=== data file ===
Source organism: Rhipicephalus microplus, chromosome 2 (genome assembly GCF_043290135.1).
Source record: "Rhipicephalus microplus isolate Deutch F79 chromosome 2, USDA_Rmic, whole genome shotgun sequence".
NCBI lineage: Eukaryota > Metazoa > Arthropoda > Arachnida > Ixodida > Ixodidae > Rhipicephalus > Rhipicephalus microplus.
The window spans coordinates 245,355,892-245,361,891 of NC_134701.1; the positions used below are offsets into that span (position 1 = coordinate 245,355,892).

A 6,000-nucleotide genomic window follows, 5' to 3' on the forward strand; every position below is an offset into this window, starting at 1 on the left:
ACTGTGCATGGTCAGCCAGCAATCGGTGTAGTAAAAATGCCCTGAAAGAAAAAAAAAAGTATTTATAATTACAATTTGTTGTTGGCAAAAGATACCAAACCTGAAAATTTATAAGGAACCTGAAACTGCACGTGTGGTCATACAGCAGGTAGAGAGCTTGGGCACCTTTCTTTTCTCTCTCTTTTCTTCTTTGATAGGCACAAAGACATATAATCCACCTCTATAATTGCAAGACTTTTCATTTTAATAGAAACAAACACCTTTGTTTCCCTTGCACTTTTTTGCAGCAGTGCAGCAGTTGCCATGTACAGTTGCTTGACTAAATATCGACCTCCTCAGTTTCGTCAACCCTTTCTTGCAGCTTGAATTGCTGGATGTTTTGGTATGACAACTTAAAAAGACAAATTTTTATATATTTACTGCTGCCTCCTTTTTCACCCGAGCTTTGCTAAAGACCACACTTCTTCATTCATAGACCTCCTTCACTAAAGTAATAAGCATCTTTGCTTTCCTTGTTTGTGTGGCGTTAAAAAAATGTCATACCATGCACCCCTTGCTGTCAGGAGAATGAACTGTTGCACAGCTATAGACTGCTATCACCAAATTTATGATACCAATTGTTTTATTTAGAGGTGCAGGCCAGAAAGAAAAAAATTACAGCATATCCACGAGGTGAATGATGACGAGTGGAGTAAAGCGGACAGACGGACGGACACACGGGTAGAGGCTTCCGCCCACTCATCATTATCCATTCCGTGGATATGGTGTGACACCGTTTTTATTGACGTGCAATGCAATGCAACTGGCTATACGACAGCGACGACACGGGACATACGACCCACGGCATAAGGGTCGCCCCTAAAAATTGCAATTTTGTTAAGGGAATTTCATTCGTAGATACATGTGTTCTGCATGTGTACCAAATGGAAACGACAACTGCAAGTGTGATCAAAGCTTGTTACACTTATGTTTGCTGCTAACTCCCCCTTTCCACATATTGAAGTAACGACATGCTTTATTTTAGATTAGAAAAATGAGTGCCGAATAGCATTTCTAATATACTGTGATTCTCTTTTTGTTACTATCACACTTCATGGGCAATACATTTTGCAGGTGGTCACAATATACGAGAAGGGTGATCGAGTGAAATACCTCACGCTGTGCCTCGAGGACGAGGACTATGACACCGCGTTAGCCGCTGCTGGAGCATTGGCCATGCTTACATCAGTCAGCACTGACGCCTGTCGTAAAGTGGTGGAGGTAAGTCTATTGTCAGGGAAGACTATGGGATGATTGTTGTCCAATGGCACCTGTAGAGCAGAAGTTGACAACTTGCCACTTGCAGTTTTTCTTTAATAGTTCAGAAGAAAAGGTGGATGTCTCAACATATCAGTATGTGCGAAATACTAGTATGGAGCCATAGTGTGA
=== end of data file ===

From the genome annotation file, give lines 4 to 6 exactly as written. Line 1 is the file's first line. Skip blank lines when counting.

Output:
The window spans coordinates 245,355,892-245,361,891 of NC_134701.1; the positions used below are offsets into that span (position 1 = coordinate 245,355,892).

A 6,000-nucleotide genomic window follows, 5' to 3' on the forward strand; every position below is an offset into this window, starting at 1 on the left:
ACTGTGCATGGTCAGCCAGCAATCGGTGTAGTAAAAATGCCCTGAAAGAAAAAAAAAAGTATTTATAATTACAATTTGTTGTTGGCAAAAGATACCAAACCTGAAAATTTATAAGGAACCTGAAACTGCACGTGTGGTCATACAGCAGGTAGAGAGCTTGGGCACCTTTCTTTTCTCTCTCTTTTCTTCTTTGATAGGCACAAAGACATATAATCCACCTCTATAATTGCAAGACTTTTCATTTTAATAGAAACAAACACCTTTGTTTCCCTTGCACTTTTTTGCAGCAGTGCAGCAGTTGCCATGTACAGTTGCTTGACTAAATATCGACCTCCTCAGTTTCGTCAACCCTTTCTTGCAGCTTGAATTGCTGGATGTTTTGGTATGACAACTTAAAAAGACAAATTTTTATATATTTACTGCTGCCTCCTTTTTCACCCGAGCTTTGCTAAAGACCACACTTCTTCATTCATAGACCTCCTTCACTAAAGTAATAAGCATCTTTGCTTTCCTTGTTTGTGTGGCGTTAAAAAAATGTCATACCATGCACCCCTTGCTGTCAGGAGAATGAACTGTTGCACAGCTATAGACTGCTATCACCAAATTTATGATACCAATTGTTTTATTTAGAGGTGCAGGCCAGAAAGAAAAAAATTACAGCATATCCACGAGGTGAATGATGACGAGTGGAGTAAAGCGGACAGACGGACGGACACACGGGTAGAGGCTTCCGCCCACTCATCATTATCCATTCCGTGGATATGGTGTGACACCGTTTTTATTGACGTGCAATGCAATGCAACTGGCTATACGACAGCGACGACACGGGACATACGACCCACGGCATAAGGGTCGCCCCTAAAAATTGCAATTTTGTTAAGGGAATTTCATTCGTAGATACATGTGTTCTGCATGTGTACCAAATGGAAACGACAACTGCAAGTGTGATCAAAGCTTGTTACACTTATGTTTGCTGCTAACTCCCCCTTTCCACATATTGAAGTAACGACATGCTTTATTTTAGATTAGAAAAATGAGTGCCGAATAGCATTTCTAATATACTGTGATTCTCTTTTTGTTACTATCACACTTCATGGGCAATACATTTTGCAGGTGGTCACAATATACGAGAAGGGTGATCGAGTGAAATACCTCACGCTGTGCCTCGAGGACGAGGACTATGACACCGCGTTAGCCGCTGCTGGAGCATTGGCCATGCTTACATCAGTCAGCACTGACGCCTGTCGTAAAGTGGTGGAGGTAAGTCTATTGTCAGGGAAGACTATGGGATGATTGTTGTCCAATGGCACCTGTAGAGCAGAAGTTGACAACTTGCCACTTGCAGTTTTTCTTTAATAGTTCAGAAGAAAAGGTGGATGTCTCAACATATCAGTATGTGCGAAATACTAGTATGGAGCCATAGTGTGA